The Prokletije National Park in the mountain massif of the same name in north-eastern Montenegro is probably one of the most untouched areas in Europe. Lush forests, rugged rocky outcrops, glassy glacial lakes and absolute solitude await the hiker.
The Prokletije mountain massif stretches across the north-east of Montenegro on the border with Albania and the Albanian troubled province of Kosovo. The mountains, also called the "Alps of the South", rise to an altitude of 2,700 metres, although the highest peak lies on Albanian territory. Some regions of the Prokletije Mountains have not yet been fully explored.
Although Prokletije translates as "The Damned", one should not be put off by the name. Indeed, the craggy peaks, pointed rock needles and year-round icy plateaus seem uninviting at first glance, but the fascinating landscape is almost untouched and the hospitality of the Balkan Muslim inhabitants in the remote valleys is incomparable.
The Prokletije National Park, founded in 2009, covers an area of a good 16,000 hectares that stretches south of the town of Plav from the course of the Lim River to just over the Albanian border. A piece of Kosovo is also part of it.
Tip: Border crossings should be avoided at all costs! Since the border crossings with Albania and Kosovo are not always clearly marked, it is best not to take any risks!
The untouched forests in the Prokletije National Park are home to 1,700 different species of herbs, many of which are known as medicinal plants. The lush greenery of the valleys and the bush-covered highlands are mainly home to birds, reptiles and insects. The larger animals include herons, vultures, hawks, buzzards and hawks.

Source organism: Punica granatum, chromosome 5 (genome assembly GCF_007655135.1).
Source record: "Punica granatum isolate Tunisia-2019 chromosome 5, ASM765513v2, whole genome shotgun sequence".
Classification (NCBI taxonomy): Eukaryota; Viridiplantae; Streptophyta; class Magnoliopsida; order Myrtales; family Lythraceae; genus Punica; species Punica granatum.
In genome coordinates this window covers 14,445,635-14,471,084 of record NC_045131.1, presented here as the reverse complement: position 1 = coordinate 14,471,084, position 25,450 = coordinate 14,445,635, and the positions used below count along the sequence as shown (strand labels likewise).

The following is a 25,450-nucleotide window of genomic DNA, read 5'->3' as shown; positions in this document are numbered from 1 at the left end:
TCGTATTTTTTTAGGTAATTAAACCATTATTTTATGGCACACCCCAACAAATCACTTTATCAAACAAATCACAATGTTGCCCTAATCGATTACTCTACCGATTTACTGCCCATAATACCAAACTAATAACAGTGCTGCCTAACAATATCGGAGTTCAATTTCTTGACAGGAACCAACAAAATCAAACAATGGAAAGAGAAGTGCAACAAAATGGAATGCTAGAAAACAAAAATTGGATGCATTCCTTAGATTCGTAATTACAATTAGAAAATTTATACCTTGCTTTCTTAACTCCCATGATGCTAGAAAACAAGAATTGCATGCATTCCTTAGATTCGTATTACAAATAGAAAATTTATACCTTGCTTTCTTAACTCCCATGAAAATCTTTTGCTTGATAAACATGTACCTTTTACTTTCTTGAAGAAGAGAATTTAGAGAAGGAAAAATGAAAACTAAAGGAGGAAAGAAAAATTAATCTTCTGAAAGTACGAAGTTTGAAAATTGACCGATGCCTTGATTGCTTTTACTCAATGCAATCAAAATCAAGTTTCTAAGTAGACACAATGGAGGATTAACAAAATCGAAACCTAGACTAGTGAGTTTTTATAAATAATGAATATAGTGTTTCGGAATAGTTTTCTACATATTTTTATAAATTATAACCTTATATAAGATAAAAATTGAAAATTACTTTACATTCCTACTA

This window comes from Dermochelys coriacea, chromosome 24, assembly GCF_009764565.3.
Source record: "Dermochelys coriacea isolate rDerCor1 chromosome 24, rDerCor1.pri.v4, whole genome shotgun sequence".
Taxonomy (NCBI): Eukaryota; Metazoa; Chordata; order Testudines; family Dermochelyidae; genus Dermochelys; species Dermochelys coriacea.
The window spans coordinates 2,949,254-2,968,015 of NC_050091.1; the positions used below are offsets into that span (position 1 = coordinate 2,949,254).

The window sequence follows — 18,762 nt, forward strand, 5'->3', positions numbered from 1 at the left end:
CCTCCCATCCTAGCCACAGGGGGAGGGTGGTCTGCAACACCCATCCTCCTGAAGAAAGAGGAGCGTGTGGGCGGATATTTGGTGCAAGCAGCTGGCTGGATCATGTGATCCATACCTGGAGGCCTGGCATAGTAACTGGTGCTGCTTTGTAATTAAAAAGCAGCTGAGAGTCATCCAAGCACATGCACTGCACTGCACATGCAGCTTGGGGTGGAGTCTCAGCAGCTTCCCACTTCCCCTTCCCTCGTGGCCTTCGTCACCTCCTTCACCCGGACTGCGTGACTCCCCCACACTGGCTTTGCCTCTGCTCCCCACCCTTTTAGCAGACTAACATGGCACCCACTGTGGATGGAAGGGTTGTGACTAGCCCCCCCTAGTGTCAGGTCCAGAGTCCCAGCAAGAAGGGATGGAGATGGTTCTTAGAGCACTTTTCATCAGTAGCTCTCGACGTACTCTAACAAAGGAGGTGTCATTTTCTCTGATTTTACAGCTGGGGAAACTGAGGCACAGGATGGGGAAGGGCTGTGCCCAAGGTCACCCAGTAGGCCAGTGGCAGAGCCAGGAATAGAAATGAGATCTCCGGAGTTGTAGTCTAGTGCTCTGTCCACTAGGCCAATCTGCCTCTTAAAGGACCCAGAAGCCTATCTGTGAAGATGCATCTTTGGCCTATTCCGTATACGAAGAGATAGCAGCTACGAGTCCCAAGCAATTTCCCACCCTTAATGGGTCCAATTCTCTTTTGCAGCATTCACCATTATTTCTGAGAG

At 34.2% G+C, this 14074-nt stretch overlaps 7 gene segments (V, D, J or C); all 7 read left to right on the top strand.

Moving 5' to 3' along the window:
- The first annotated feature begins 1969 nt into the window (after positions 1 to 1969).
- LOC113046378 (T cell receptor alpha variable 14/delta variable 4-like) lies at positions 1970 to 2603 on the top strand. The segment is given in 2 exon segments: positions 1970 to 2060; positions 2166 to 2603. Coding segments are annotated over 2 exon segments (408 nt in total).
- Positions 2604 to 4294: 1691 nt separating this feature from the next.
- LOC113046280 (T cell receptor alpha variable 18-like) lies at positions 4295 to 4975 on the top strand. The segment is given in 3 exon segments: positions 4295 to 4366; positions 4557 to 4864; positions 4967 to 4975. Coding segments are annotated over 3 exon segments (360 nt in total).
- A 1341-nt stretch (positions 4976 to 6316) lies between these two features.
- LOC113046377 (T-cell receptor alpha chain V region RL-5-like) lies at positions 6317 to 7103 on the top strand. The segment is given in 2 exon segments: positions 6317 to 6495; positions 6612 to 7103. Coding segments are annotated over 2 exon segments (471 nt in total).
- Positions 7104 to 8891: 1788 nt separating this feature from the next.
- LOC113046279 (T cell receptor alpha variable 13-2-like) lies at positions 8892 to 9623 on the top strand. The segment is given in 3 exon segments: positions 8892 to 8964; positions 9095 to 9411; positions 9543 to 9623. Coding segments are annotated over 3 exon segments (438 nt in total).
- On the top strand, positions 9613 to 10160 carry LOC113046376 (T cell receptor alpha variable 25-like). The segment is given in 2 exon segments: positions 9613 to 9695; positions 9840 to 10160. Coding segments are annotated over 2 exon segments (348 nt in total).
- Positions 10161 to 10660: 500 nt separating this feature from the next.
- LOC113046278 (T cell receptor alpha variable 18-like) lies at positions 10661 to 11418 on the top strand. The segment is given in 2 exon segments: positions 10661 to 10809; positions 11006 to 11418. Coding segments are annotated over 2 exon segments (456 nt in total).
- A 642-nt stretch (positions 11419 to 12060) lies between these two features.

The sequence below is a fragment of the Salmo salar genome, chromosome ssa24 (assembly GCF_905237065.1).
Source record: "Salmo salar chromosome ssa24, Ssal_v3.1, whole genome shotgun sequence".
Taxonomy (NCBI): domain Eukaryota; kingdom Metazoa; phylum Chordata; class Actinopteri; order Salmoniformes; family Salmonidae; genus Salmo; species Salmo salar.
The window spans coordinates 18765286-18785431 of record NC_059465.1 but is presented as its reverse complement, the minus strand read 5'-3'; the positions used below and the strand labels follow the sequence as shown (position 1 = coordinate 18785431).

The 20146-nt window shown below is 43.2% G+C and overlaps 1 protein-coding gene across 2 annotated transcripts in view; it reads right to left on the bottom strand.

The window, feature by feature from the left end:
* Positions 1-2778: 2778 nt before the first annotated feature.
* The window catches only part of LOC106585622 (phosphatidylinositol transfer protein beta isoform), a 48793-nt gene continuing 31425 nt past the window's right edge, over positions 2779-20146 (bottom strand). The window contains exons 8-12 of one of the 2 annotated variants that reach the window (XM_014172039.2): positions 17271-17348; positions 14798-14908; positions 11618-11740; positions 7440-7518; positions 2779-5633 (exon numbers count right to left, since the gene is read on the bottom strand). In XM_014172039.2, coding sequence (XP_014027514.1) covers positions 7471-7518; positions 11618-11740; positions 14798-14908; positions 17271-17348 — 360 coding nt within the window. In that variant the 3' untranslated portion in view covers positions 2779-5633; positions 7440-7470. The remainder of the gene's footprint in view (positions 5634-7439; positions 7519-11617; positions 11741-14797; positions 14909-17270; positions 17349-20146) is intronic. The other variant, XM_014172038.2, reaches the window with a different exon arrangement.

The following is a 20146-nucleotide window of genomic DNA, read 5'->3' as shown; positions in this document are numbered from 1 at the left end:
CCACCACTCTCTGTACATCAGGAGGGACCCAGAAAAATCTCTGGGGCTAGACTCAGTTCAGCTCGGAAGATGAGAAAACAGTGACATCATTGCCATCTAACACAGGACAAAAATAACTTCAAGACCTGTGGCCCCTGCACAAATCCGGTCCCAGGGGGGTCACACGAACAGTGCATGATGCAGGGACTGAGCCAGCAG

The Prokletije National Park is home to some of Montenegro's highest peaks, as well as the country's highest mountain, the 2,538m-high Zla Kolata. The untouched mountain world with deep valleys and spectacular gorges, rushing streams and quiet glacial lakes, forests and meadows invites you to go hiking, climbing, trekking and cycling. Here you still have the opportunity to explore areas where no tourist has set foot before.
The rugged mountain massifs, together with the lush greenery and glassy glacial lakes, offer incredible photo opportunities.
On the road in Prokletije National Park
The best time to explore the Prokletije National Park is from June to September. In high summer, cold spells are hardly to be expected, even at higher altitudes. However, you will still see snowfields.
The best starting point for tours of the national park is the village of Plav, accessible by bus from Belgrade and Podgorica and by train from Belgrade. With your own car, you can also continue to Gusinje, where hiking trails into the Ropojana valley start. In both towns, you can stock up on food and also buy clothes, cosmetics, etc.
The most beautiful mountain lakes include Lake Plavsko near Plav, the largest glacial lake in Prokletije National Park, the beautiful Lake Ridsko and Lake Visitorsko, whose floating island is a special attraction. According to legend, it was once a raft to protect cattle from predators. Gradually, however, lush vegetation spread and a veritable island emerged.